Dr. Maria Montessori, founder of the Montessori education model, believed that the first three years of a child's life are critical to emotional and mental development. Until recently, those who were responsible for caring for and educating these youngsters were primarily untrained and underpaid. Fortunately, the tide appears to change in training early childhood educators, and community colleges are at the forefront of the new trend. We will examine how early training impacts children and what community colleges are doing to raise a new generation of early childhood educators equipped to answer the call.
The Importance of Early Childhood Education
According to a report in Community College Week, more research continues to surface regarding the importance of the years from birth to age three. A child's brain begins connecting to his outer world during this developmental time. This age group has been historically dubbed the future of our nation. Yet, the educational system rarely invests the time, effort, and money to educate this demographic as effectively as possible. In fact, those at the front of the public education movement often regard early childhood education as an afterthought – after the more important issues like school choice, student performance, and educational standards.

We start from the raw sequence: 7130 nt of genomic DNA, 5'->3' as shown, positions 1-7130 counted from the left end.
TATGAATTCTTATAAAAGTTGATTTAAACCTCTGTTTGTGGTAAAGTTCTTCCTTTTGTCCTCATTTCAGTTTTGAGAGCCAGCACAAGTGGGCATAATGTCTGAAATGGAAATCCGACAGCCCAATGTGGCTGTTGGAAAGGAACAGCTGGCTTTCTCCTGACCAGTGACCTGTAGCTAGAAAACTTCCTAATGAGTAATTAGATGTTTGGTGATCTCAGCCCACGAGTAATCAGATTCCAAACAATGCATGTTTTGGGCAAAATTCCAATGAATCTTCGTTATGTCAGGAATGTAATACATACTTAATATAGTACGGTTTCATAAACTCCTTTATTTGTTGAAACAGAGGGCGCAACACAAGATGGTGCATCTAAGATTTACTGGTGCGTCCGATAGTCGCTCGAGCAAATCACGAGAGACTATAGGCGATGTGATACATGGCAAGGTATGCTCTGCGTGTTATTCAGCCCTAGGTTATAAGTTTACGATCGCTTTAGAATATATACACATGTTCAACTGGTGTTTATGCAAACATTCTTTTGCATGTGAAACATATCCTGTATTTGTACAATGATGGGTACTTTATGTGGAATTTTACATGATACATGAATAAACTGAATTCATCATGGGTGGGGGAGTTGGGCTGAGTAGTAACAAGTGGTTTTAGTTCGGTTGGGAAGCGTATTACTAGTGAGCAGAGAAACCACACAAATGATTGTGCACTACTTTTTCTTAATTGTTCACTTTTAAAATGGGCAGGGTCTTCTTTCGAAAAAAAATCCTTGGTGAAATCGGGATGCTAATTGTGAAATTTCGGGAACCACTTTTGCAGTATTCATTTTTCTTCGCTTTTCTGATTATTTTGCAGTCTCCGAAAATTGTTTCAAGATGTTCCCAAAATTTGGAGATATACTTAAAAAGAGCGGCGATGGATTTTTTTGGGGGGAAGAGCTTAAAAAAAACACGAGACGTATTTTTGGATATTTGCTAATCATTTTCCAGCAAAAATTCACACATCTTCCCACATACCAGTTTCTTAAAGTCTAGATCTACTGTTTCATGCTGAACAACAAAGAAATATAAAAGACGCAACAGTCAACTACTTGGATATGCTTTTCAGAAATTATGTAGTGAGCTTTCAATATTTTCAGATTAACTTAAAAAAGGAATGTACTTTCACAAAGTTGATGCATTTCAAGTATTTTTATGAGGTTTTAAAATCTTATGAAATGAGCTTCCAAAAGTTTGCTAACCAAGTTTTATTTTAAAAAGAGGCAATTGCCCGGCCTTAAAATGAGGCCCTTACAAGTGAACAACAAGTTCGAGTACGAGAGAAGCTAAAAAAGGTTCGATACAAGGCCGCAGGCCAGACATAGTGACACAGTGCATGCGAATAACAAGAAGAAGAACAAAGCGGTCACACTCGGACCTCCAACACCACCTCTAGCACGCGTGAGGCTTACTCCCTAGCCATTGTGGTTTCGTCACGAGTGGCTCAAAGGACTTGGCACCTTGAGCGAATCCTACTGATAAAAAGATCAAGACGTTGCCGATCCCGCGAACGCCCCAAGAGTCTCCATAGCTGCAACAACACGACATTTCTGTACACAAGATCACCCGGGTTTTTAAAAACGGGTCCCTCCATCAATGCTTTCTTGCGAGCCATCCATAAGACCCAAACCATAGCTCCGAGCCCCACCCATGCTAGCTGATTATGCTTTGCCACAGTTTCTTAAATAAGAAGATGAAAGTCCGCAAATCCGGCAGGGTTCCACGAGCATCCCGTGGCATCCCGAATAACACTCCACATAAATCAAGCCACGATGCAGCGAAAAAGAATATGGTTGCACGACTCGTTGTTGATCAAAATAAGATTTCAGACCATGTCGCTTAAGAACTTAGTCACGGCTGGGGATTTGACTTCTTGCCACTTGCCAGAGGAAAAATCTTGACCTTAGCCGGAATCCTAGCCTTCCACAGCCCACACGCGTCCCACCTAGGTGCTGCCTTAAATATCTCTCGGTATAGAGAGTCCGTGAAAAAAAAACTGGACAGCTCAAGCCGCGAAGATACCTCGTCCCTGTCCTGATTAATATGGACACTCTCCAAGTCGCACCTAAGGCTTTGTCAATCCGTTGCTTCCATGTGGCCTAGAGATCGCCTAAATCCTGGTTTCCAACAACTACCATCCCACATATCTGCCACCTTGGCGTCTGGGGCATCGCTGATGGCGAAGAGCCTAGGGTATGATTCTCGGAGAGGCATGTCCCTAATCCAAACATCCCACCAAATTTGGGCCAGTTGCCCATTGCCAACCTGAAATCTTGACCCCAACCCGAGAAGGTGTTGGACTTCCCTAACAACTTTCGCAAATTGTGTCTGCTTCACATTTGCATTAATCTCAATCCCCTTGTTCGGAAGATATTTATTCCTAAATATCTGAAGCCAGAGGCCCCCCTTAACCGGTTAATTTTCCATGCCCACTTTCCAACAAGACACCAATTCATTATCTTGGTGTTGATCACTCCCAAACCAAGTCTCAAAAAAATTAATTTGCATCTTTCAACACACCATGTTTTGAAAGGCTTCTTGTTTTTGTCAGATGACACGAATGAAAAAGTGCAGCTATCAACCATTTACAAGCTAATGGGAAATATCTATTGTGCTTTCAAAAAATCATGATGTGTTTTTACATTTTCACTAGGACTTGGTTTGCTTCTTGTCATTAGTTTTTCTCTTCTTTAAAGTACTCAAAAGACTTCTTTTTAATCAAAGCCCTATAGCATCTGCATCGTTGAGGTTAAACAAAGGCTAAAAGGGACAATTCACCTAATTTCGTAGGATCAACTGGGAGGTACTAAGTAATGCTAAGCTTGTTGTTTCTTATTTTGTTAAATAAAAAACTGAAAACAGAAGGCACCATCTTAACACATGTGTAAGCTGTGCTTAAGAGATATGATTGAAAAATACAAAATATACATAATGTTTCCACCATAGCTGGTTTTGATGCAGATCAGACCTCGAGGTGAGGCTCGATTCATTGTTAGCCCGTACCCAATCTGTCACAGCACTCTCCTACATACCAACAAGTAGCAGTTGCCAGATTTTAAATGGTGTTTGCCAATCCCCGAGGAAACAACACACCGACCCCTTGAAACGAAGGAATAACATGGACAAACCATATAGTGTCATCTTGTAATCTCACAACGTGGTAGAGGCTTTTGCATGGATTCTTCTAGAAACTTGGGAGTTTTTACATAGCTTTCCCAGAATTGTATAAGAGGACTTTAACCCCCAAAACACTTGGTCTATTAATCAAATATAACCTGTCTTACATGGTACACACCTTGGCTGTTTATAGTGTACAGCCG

A report by the New American Foundation called attention to our young's educational plight in a CCW report that stated pre-kindergarten education has "long been the poor stepchild of the education system, with fewer resources, spotty quality standards, and limited attention to children's learning outcomes. To provide children with a solid foundation for success before they enter school, we must treat pre-K as a fundamental component of the education system, not an optional add-on." The report added, "Teachers working with young children must have higher education levels that enable them to support that development.
Bringing up the Standards